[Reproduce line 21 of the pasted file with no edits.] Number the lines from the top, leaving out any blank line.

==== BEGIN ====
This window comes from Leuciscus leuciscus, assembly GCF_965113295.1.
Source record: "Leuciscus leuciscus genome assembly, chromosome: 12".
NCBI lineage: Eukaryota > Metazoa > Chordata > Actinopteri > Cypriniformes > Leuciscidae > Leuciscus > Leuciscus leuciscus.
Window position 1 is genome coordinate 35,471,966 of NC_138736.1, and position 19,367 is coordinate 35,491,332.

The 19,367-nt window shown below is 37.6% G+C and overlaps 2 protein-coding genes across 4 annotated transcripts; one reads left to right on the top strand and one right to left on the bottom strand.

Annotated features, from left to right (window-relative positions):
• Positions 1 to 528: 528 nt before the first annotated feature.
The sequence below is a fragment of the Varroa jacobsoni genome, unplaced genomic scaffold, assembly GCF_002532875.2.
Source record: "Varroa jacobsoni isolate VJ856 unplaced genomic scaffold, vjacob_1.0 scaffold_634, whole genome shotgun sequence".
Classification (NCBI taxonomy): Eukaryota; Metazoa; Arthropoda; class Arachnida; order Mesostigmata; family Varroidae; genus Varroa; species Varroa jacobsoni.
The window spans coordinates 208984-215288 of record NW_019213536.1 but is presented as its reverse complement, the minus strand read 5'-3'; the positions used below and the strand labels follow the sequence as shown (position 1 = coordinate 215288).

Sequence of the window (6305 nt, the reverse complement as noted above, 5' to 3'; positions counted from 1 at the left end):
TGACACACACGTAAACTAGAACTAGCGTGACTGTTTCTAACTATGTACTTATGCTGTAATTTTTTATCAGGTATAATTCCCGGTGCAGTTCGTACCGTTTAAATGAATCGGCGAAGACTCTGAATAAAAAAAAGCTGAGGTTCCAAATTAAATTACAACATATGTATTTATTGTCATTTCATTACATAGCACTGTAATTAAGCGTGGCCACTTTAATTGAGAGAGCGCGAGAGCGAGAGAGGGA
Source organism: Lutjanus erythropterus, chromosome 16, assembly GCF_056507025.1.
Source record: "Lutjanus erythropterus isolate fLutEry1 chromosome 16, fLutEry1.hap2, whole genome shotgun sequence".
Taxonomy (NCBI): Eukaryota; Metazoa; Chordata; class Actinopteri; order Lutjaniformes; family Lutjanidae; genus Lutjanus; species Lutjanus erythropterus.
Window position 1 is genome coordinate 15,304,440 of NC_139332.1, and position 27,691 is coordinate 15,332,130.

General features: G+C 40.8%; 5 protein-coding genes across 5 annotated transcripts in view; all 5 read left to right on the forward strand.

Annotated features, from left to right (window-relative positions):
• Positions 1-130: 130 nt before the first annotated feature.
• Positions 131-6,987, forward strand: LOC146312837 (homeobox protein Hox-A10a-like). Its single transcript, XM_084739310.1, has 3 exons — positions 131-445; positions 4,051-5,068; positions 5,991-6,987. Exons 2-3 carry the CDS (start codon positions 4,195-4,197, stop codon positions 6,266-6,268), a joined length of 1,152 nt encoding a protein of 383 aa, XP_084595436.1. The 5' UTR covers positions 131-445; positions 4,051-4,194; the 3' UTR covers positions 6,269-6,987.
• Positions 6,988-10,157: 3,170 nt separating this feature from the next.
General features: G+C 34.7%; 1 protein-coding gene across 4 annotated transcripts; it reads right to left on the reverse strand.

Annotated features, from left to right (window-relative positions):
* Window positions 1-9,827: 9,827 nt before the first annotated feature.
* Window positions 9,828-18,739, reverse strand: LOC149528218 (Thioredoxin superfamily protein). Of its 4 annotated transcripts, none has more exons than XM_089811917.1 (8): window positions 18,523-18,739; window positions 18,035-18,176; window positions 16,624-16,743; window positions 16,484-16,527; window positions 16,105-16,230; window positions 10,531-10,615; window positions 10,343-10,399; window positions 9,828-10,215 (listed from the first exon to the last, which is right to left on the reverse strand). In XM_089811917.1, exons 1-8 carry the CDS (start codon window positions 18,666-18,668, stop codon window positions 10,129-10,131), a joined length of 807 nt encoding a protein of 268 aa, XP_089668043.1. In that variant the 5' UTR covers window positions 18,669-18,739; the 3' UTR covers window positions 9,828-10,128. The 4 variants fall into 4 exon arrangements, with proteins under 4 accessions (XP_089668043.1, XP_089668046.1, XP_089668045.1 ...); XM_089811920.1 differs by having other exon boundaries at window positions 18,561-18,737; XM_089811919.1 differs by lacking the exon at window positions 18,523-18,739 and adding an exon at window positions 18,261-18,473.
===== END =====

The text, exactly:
• Positions 131-6,987, forward strand: LOC146312837 (homeobox protein Hox-A10a-like). Its single transcript, XM_084739310.1, has 3 exons — positions 131-445; positions 4,051-5,068; positions 5,991-6,987. Exons 2-3 carry the CDS (start codon positions 4,195-4,197, stop codon positions 6,266-6,268), a joined length of 1,152 nt encoding a protein of 383 aa, XP_084595436.1. The 5' UTR covers positions 131-445; positions 4,051-4,194; the 3' UTR covers positions 6,269-6,987.